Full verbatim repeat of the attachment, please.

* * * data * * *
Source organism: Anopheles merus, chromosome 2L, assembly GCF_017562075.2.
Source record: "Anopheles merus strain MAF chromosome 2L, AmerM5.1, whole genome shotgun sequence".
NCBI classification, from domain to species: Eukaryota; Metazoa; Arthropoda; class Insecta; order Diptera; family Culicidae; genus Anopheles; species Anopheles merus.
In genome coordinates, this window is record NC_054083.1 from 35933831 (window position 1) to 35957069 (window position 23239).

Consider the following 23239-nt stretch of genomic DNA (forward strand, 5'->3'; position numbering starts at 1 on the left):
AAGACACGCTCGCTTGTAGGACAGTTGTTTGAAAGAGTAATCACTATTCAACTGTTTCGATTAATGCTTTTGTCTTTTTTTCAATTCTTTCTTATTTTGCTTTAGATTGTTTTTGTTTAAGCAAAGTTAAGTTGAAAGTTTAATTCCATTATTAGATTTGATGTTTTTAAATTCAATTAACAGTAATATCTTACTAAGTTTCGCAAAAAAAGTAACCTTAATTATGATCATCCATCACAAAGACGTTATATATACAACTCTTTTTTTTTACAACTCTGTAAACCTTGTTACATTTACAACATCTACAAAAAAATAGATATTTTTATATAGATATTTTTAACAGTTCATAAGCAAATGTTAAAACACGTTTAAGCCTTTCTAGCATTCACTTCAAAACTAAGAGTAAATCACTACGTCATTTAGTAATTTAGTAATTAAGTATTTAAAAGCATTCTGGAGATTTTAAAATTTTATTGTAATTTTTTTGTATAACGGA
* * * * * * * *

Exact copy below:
Source organism: Anopheles merus, chromosome 2L, assembly GCF_017562075.2.
Source record: "Anopheles merus strain MAF chromosome 2L, AmerM5.1, whole genome shotgun sequence".
NCBI classification, from domain to species: Eukaryota; Metazoa; Arthropoda; class Insecta; order Diptera; family Culicidae; genus Anopheles; species Anopheles merus.
In genome coordinates, this window is record NC_054083.1 from 35933831 (window position 1) to 35957069 (window position 23239).

Consider the following 23239-nt stretch of genomic DNA (forward strand, 5'->3'; position numbering starts at 1 on the left):
AAGACACGCTCGCTTGTAGGACAGTTGTTTGAAAGAGTAATCACTATTCAACTGTTTCGATTAATGCTTTTGTCTTTTTTTCAATTCTTTCTTATTTTGCTTTAGATTGTTTTTGTTTAAGCAAAGTTAAGTTGAAAGTTTAATTCCATTATTAGATTTGATGTTTTTAAATTCAATTAACAGTAATATCTTACTAAGTTTCGCAAAAAAAGTAACCTTAATTATGATCATCCATCACAAAGACGTTATATATACAACTCTTTTTTTTTACAACTCTGTAAACCTTGTTACATTTACAACATCTACAAAAAAATAGATATTTTTATATAGATATTTTTAACAGTTCATAAGCAAATGTTAAAACACGTTTAAGCCTTTCTAGCATTCACTTCAAAACTAAGAGTAAATCACTACGTCATTTAGTAATTTAGTAATTAAGTATTTAAAAGCATTCTGGAGATTTTAAAATTTTATTGTAATTTTTTTGTATAACGGA